Hey there, time traveller!
This article was published 19/2/2016 (1499 days ago), so information in it may no longer be current.
OTTAWA — Interim Conservative Leader Rona Ambrose took to her feet in the House of Commons Wednesday to lash out against the Liberal government for ruining the previous government’s fiscal management.
"In just 100 days, this prime minister has burned through the Conservative surplus," she said.
The Liberal caucus practically exploded, it laughed so hard.
Ambrose was referring to the fact fiscal books for the first three quarters of this year showed the government posted a modest $1-billion surplus. Projections for the year end, however, suggest the government will in fact be in the red.
And so will go the haggling over who is responsible for this fiscal year.
The trouble Ambrose and the rest of the Conservatives have is finding a way to criticize a government when your own record is still part of the game.
Time and again, that record gets thrown back in their faces, whether it’s about getting pipelines approved, employment insurance complaints fixed, or, in this case, running deficits.
The Conservatives had a brief, shining moment during the election campaign when the Finance Department was able to report that instead of running an expected deficit in 2014-15, the Conservatives actually ran a $1.9-billion surplus.
It was the first balanced budget in seven years.
Between 2008-09 and 2013-14, the Conservatives ran six deficits ranging from $5.2 billion to $55.6 billion. They added $144.7 billion to the national debt.
But wait, says finance critic Lisa Raitt. That was totally "necessary," and they didn’t really want to do it.
"Our government shared our regret at the time, but it was necessary to choose this course because we knew it was temporary," Raitt told the House of Commons Feb. 4. "We chose it because we knew it was what Canadian families and businesses needed."
This week she upped the ante, responding to Finance Minister Bill Morneau on Twitter by saying the billions the Conservatives added to the debt led to "1.2 million net new jobs, lower taxes, and fewer children in poverty, and registered disability plans... "
There are some differences, of course, between then and now. Notably, the economy in 2008 was in recession. The economy right now isn’t growing much, but it’s not shrinking, either. Regardless, the Liberals contend today, much as the Conservatives did eight years ago, a deficit is necessary to help stimulate the economy.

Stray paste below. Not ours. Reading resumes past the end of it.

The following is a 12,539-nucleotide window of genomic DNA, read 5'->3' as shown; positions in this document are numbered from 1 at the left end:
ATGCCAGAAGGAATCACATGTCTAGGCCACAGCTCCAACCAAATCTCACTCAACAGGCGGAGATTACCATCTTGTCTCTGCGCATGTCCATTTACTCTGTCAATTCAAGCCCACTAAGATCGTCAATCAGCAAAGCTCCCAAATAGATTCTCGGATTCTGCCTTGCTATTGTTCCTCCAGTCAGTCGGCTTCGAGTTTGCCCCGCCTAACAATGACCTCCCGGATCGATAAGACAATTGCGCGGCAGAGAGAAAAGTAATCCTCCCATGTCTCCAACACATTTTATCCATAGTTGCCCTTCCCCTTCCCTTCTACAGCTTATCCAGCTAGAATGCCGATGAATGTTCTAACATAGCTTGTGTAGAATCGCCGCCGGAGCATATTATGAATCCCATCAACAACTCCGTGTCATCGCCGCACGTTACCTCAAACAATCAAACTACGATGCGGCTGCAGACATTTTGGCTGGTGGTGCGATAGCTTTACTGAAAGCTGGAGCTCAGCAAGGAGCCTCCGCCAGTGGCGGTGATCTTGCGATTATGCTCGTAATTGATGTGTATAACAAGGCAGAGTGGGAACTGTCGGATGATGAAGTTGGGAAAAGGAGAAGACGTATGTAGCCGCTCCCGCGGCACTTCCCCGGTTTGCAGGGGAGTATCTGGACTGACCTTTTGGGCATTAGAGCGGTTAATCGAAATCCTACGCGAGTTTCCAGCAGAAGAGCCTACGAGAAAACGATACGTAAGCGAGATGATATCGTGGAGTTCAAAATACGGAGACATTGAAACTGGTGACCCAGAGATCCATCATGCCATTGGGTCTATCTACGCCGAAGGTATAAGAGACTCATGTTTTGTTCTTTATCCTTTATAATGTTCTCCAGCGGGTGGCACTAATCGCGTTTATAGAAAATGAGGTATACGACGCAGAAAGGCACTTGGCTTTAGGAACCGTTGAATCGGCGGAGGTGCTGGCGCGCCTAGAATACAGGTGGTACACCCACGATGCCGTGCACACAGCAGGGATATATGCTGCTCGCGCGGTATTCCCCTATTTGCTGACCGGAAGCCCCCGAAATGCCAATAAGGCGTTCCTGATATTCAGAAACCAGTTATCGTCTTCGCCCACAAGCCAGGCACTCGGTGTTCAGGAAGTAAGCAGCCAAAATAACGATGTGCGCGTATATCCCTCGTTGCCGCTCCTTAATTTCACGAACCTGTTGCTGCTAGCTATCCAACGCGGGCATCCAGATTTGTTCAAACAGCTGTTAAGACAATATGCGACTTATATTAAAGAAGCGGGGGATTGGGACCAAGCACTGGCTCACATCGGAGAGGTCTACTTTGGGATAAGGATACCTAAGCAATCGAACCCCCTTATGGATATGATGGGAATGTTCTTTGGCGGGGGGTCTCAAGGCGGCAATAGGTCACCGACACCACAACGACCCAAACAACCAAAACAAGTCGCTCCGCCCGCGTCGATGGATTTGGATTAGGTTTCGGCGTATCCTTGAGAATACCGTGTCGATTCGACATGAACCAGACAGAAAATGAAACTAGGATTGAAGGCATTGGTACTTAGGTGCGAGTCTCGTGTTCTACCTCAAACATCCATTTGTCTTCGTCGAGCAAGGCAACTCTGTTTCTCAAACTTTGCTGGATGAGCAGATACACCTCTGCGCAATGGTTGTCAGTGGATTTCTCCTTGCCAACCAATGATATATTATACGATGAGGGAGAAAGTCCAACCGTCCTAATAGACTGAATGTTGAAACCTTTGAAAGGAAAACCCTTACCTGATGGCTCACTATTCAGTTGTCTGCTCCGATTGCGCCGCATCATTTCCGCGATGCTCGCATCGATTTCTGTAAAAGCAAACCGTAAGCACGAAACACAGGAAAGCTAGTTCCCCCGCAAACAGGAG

Many economists agree with them, some even suggesting forcing a balanced budget could push the country into a recession.
But there are legitimate questions to be raised and legitimate criticisms to be posed about the Liberal fiscal plans. How, then, do the Conservatives go about doing that without having their own record thrown back at them? How long will they be forced to live in political purgatory over their government’s record?
Michele Austin, a senior adviser at Summa Strategies and former chief of staff to Ambrose when she was the minister of public works, said, "There is no magic eight ball" when it comes to knowing how long this can be a problem.
The best thing the Conservatives can do is "be sincere and explain your approach."
The Conservatives are struggling a little to figure out the Opposition role, and in part, that’s because many of them felt blindsided by the election loss, Austin said. The party is left to rebuild with most of the key players gone, one-third of the caucus new to Parliament and two-thirds never having been in Opposition before.
Add to that, says Austin, the fact the Liberals have not done very much specifically yet, and the Conservatives are left to oppose a lot of hypothetical plans.
Liberal MPs are still sort of giddy about being able to use the Conservatives’ record against them. It makes question period far easier on new ministers still getting their feet wet, one MP said recently. He predicted it could be about two years before that tack gets stale.
It is, however, unlikely the Liberals will stop trying to use the Conservatives’ record against them that quickly. Heck, the Manitoba NDP still throws the record of the last Manitoba Tory government around, even though it has been more than 16 years since a Tory sat in the premier’s chair.
Mia Rabson is the Free Press parliamentary bureau chief in Ottawa.